“Should I Spill My Beer” by Martin Vest

Martin Vest


an automythography

I used to teach kung fu.
That’s a true thing I tell people
when I’m drunk.
As if to say I didn’t always
sit on this stool.
This is all part of a plan—
I’m not destroying myself;
it’s just that I have a keen sense of timing,
and now is not the time.
As if to say I could kill you
with the death touch.
Or I might kick you in the head
without bothering to stand up,
if the hour comes around.
As if to say this is not how it ends,
sulking in the bony half-light like a ghoul.
On this stool I trudge along,
waist-deep in the corpses of myself.
I am the mysterious wanderer
playing his flute in a forest of bamboo.
I am meditating beneath a waterfall
where the vain peony clings to its treacherous petals.
I am coming to the aid of a town extorted.
The imperial army cannot track me 
in the pure snow.
Should I spill my beer, the Jade Dragon
will rise from the foam
and agitate the ten thousand things.
I will ride it through the Jewel Gate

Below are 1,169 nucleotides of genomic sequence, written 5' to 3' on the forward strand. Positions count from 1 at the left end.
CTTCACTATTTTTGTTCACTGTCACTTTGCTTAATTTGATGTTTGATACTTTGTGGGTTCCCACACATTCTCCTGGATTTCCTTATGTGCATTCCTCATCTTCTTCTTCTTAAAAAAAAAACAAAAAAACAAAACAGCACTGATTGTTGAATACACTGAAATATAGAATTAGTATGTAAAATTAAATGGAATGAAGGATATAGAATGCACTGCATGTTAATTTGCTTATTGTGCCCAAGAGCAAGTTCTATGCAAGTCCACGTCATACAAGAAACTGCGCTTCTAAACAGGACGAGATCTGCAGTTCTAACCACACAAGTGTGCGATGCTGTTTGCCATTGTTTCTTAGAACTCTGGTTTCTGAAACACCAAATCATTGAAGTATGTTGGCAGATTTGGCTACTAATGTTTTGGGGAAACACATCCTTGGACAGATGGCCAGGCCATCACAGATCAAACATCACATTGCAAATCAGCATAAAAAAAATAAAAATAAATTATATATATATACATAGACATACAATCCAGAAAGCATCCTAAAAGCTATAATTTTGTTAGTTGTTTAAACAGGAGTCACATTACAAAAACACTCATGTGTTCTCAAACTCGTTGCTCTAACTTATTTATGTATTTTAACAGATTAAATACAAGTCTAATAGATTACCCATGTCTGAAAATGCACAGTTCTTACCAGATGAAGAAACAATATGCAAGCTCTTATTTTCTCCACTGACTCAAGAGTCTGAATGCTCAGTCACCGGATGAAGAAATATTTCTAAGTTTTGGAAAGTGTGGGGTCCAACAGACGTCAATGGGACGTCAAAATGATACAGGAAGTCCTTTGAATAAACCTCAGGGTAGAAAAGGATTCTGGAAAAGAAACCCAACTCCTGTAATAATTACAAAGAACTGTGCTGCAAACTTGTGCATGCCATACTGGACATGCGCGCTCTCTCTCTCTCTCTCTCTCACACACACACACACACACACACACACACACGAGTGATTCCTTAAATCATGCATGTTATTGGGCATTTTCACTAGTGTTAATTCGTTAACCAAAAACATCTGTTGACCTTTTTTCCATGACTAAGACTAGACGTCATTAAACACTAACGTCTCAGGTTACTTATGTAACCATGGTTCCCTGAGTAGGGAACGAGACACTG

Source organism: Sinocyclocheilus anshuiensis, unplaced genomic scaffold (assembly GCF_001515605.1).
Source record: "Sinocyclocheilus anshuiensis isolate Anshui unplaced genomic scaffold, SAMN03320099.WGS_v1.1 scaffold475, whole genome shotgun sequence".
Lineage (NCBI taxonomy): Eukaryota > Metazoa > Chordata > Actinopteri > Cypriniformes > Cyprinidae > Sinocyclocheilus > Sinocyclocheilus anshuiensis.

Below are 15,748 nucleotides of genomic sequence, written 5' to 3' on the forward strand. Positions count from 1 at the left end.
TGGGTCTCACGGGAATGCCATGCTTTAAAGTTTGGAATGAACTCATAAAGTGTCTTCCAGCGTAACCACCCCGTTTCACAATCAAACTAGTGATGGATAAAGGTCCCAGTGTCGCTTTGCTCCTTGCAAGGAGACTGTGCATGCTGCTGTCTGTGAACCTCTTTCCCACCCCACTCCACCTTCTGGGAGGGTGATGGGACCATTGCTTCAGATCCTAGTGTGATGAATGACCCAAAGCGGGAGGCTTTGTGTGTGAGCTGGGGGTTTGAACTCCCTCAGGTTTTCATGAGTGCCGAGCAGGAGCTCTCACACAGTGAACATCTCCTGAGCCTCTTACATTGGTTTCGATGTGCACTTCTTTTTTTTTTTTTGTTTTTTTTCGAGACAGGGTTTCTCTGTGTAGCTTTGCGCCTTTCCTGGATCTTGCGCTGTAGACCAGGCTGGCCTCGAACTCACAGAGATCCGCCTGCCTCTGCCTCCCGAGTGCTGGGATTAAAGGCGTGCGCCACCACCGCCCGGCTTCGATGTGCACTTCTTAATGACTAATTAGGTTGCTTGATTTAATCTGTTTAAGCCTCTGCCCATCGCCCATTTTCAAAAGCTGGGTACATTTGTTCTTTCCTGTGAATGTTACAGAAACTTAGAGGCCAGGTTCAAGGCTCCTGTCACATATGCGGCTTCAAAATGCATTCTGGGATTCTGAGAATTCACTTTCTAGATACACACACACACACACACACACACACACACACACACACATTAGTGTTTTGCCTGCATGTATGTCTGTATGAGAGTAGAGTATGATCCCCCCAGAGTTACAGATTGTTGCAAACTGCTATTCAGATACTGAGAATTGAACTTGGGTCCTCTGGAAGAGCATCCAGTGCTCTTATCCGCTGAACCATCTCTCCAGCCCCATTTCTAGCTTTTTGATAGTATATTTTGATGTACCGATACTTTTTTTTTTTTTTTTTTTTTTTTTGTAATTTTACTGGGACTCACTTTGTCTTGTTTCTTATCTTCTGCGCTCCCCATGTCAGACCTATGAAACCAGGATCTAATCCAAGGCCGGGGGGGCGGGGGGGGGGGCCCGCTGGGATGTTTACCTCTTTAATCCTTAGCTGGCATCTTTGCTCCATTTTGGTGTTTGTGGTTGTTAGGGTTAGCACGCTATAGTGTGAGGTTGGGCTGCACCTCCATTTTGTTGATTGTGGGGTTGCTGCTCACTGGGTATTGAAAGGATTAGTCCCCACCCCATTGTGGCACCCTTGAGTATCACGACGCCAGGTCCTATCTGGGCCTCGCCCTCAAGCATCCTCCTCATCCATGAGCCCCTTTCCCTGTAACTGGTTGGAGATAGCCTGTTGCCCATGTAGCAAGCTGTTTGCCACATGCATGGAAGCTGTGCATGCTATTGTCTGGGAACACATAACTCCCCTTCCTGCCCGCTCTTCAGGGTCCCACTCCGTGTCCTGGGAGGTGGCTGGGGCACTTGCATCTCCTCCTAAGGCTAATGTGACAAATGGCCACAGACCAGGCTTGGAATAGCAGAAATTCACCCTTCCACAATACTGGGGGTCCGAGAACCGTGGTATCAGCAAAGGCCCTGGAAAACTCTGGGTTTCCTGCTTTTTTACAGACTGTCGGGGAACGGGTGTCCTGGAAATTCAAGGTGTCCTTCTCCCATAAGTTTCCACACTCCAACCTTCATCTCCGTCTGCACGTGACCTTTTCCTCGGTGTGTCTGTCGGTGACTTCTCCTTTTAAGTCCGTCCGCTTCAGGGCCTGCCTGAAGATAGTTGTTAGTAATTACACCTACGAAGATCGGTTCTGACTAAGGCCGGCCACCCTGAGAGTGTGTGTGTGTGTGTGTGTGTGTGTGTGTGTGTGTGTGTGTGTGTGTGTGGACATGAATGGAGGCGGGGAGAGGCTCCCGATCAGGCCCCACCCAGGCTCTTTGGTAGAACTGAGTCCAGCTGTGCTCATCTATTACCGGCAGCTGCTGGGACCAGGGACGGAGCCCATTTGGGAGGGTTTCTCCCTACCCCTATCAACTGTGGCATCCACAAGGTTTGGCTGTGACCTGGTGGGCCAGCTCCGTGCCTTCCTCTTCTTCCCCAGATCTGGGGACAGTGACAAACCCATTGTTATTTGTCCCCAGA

across a bridge of magpies,
which will scatter in flight behind me.

from Rattle #60, Summer 2018
Tribute to Athlete Poets


Martin Vest: “Growing up, I had few friends and I never attended a school-sanctioned sporting event. But I practiced kung fu seven days a week, and I began teaching while still in high school. My instructor introduced me to the first ‘serious’ books I ever read—The Tao Te Ching, Journey to the West, The Book of Five Rings, and other Chinese and Japanese classics. Much of the work was over my head at the time, but I supplemented it with a hefty dose of martial arts movies—everything from Kurosawa to cheesy blood-and-gore flicks from Hong Kong. For various reasons, I stopped practicing kung fu but soon afterward I discovered poetry. The transition from one to the other was natural to me. In fact, I didn’t really see a difference between the two. Still don’t. Quickly, though, I began drinking heavily for 25 years. I don’t regret it, though my many hospitalizations suggest I should, perhaps. In recent years I have undergone other metamorphoses. ‘Should I Spill My Beer’ is a cacophony of lives made symphonic (with one ear plugged) by poetry.”

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